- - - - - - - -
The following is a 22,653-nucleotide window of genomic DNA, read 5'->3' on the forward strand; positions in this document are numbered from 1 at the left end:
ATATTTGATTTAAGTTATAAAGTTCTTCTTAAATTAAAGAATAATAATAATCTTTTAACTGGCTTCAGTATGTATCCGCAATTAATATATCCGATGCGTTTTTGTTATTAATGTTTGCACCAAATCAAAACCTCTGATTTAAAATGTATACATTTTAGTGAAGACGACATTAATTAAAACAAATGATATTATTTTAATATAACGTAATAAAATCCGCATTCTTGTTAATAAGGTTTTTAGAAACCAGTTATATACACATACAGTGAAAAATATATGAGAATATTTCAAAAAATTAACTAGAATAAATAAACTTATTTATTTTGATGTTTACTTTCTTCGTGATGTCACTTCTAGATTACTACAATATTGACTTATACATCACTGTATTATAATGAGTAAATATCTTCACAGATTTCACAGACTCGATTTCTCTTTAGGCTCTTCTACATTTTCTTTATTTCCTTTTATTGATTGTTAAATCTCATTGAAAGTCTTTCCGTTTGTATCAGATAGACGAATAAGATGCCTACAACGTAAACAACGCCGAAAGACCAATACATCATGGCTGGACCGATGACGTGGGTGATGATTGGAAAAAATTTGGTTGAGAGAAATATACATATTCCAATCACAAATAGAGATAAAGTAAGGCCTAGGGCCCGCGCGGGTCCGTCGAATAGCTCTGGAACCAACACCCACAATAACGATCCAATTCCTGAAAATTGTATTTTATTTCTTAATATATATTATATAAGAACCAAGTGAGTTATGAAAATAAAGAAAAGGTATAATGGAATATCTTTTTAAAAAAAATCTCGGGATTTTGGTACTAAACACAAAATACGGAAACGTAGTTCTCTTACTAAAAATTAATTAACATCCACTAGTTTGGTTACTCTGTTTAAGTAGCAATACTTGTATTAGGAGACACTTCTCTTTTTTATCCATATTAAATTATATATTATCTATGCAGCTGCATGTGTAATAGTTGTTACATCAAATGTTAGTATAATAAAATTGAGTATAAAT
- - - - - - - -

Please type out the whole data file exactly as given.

The following is a 22,653-nucleotide window of genomic DNA, read 5'->3' on the forward strand; positions in this document are numbered from 1 at the left end:
ATATTTGATTTAAGTTATAAAGTTCTTCTTAAATTAAAGAATAATAATAATCTTTTAACTGGCTTCAGTATGTATCCGCAATTAATATATCCGATGCGTTTTTGTTATTAATGTTTGCACCAAATCAAAACCTCTGATTTAAAATGTATACATTTTAGTGAAGACGACATTAATTAAAACAAATGATATTATTTTAATATAACGTAATAAAATCCGCATTCTTGTTAATAAGGTTTTTAGAAACCAGTTATATACACATACAGTGAAAAATATATGAGAATATTTCAAAAAATTAACTAGAATAAATAAACTTATTTATTTTGATGTTTACTTTCTTCGTGATGTCACTTCTAGATTACTACAATATTGACTTATACATCACTGTATTATAATGAGTAAATATCTTCACAGATTTCACAGACTCGATTTCTCTTTAGGCTCTTCTACATTTTCTTTATTTCCTTTTATTGATTGTTAAATCTCATTGAAAGTCTTTCCGTTTGTATCAGATAGACGAATAAGATGCCTACAACGTAAACAACGCCGAAAGACCAATACATCATGGCTGGACCGATGACGTGGGTGATGATTGGAAAAAATTTGGTTGAGAGAAATATACATATTCCAATCACAAATAGAGATAAAGTAAGGCCTAGGGCCCGCGCGGGTCCGTCGAATAGCTCTGGAACCAACACCCACAATAACGATCCAATTCCTGAAAATTGTATTTTATTTCTTAATATATATTATATAAGAACCAAGTGAGTTATGAAAATAAAGAAAAGGTATAATGGAATATCTTTTTAAAAAAAATCTCGGGATTTTGGTACTAAACACAAAATACGGAAACGTAGTTCTCTTACTAAAAATTAATTAACATCCACTAGTTTGGTTACTCTGTTTAAGTAGCAATACTTGTATTAGGAGACACTTCTCTTTTTTATCCATATTAAATTATATATTATCTATGCAGCTGCATGTGTAATAGTTGTTACATCAAATGTTAGTATAATAAAATTGAGTATAAAT